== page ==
The organic metaphor of the digesting mind from English romanticism to American modernism: a cognitivist approach
Guendel, Karen E.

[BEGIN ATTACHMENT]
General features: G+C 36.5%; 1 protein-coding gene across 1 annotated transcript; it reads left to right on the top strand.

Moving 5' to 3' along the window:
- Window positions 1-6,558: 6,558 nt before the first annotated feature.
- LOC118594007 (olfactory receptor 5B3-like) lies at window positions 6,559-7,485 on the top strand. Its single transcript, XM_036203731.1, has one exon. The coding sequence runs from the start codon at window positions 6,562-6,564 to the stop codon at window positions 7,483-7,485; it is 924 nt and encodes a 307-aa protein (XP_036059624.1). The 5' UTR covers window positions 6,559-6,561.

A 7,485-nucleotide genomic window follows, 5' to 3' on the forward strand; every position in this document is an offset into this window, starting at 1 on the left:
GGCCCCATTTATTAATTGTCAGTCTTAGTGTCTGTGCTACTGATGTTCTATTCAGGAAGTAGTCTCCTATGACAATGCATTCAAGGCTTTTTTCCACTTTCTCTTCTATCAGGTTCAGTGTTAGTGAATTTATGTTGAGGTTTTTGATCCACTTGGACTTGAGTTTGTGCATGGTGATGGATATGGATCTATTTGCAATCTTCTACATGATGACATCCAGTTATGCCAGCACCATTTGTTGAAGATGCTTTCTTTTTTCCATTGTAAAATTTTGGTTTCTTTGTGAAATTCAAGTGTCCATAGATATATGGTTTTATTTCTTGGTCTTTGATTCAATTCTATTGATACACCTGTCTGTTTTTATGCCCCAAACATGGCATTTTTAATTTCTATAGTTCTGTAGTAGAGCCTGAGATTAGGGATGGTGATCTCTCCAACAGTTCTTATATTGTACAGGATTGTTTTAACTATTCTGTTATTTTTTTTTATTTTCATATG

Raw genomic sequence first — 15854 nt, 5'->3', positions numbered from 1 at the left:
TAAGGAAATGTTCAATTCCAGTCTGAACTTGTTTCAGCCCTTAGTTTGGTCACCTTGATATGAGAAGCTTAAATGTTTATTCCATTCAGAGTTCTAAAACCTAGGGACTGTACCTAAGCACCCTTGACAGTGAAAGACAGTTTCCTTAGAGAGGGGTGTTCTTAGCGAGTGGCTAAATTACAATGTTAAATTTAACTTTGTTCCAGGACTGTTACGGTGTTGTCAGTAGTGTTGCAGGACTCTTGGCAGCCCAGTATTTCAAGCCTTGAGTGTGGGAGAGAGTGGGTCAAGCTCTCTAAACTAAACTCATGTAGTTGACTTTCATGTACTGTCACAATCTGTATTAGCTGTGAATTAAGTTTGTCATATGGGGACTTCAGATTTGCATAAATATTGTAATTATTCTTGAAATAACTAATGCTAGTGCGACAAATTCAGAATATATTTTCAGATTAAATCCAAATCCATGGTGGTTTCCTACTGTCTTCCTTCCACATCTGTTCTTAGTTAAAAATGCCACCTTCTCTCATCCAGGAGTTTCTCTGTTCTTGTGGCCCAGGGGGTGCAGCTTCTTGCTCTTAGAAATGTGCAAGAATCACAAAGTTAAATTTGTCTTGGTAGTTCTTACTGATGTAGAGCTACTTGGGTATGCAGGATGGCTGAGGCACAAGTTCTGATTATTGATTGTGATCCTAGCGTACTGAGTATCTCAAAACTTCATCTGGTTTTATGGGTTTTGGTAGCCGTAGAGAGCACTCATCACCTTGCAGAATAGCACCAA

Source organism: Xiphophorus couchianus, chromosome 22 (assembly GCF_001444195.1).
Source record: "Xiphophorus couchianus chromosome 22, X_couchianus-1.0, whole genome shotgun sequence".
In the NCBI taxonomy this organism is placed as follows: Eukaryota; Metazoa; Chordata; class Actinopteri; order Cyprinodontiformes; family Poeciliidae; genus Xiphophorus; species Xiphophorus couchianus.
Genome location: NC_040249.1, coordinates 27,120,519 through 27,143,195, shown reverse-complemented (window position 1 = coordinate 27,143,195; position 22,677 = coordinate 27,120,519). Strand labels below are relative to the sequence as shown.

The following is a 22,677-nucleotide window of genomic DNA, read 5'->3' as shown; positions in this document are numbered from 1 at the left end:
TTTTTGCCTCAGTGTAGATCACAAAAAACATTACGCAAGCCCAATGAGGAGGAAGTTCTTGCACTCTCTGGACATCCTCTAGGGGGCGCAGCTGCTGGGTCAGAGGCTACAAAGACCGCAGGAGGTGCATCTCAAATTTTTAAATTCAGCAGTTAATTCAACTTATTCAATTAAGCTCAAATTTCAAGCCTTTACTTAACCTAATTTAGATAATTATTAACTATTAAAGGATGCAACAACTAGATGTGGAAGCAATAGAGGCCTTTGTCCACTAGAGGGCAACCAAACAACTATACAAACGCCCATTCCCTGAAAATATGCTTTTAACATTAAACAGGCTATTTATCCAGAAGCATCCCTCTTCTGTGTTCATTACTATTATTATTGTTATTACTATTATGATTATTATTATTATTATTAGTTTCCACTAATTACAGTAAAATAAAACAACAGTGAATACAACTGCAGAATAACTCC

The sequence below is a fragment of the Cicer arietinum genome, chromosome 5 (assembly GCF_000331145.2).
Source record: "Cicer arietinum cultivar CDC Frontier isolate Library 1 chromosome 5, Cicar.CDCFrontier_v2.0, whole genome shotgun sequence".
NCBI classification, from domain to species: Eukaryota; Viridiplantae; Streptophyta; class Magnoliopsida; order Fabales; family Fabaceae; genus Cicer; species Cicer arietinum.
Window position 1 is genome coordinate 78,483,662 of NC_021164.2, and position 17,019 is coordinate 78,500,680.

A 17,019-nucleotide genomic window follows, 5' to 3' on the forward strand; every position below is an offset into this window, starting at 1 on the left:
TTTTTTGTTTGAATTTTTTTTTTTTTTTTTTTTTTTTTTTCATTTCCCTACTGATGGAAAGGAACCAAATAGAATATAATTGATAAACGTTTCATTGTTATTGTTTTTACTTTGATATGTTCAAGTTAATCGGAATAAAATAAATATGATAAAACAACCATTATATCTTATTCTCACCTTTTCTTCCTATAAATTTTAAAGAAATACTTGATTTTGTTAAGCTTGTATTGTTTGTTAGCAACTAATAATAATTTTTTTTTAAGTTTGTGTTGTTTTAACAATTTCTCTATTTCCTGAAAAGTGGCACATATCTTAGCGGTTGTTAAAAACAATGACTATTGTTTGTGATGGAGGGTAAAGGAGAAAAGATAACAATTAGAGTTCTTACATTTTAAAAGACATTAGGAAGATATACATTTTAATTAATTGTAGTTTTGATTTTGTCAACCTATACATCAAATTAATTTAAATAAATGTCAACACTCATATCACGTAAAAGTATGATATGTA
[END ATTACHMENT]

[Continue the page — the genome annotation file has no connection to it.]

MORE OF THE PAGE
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Recent scholarship demonstrates that the metaphor of taste, which represents aesthetic discernment as gustatory sensation, foregrounds ideologically laden questions of individual and cultural identity across a wide swath of literary history. But critics have yet to discover that taste is but one component of a much broader network of metaphors that figure the mind as a human body that eats and digests the world of objects and ideas. Using two approaches to metaphor from cognitive science, Lakoff and Johnson’s Conceptual Metaphor Theory and Fauconnier and Turner’s theory of "conceptual blending," I relate metaphors like reading-is-eating, ideas-are-food, and contemplation-is-digestion within a metaphor system that I call "the digesting mind." Applying this insight to organic aesthetics, I argue that poets expand organicism's metaphorical basis beyond the familiar poem-as-plant by introducing a mind that consumes plantlike poems. Coleridge, Wordsworth, Emerson, Whitman, and William Carlos Williams link writers and readers in an ideational economy figured as nutritional exchange. As each poet negotiates questions of creativity and literary influence, his biological, philosophical, political, and aesthetic beliefs converge in metaphors of the digesting mind. After introducing my approach in chapter one, I examine the digesting mind's importance in the evolution of organic aesthetics from English romanticism to American modernism. In chapter two, the digesting mind destabilizes Coleridge's influential distinction between mechanism and organicism by revealing, in Biographia Literaria, his anxiety that a diet of mechanistic literature will reduce the organic mind to a machine. Chapter three reads Wordsworth's Prelude in similar terms, as an allegory representing mental development as nutritional growth, in which the imagination requires an organic diet of poetry and nature. In chapter four, Whitman’s Leaves of Grass Americanizes the digesting mind with an Emersonian aesthetic that locates power in the poet’s present transformation of the literary past into future mental nourishment. In chapter five, Williams adapts Emerson's digesting mind with a pragmatic aesthetics of experience. By representing his Objectivist poems as fruit, as in "This is Just to Say," Williams relocates the organic ideals of vitality and unity from the poem, as aesthetic object, to the audience's felt experience of reading-as-eating.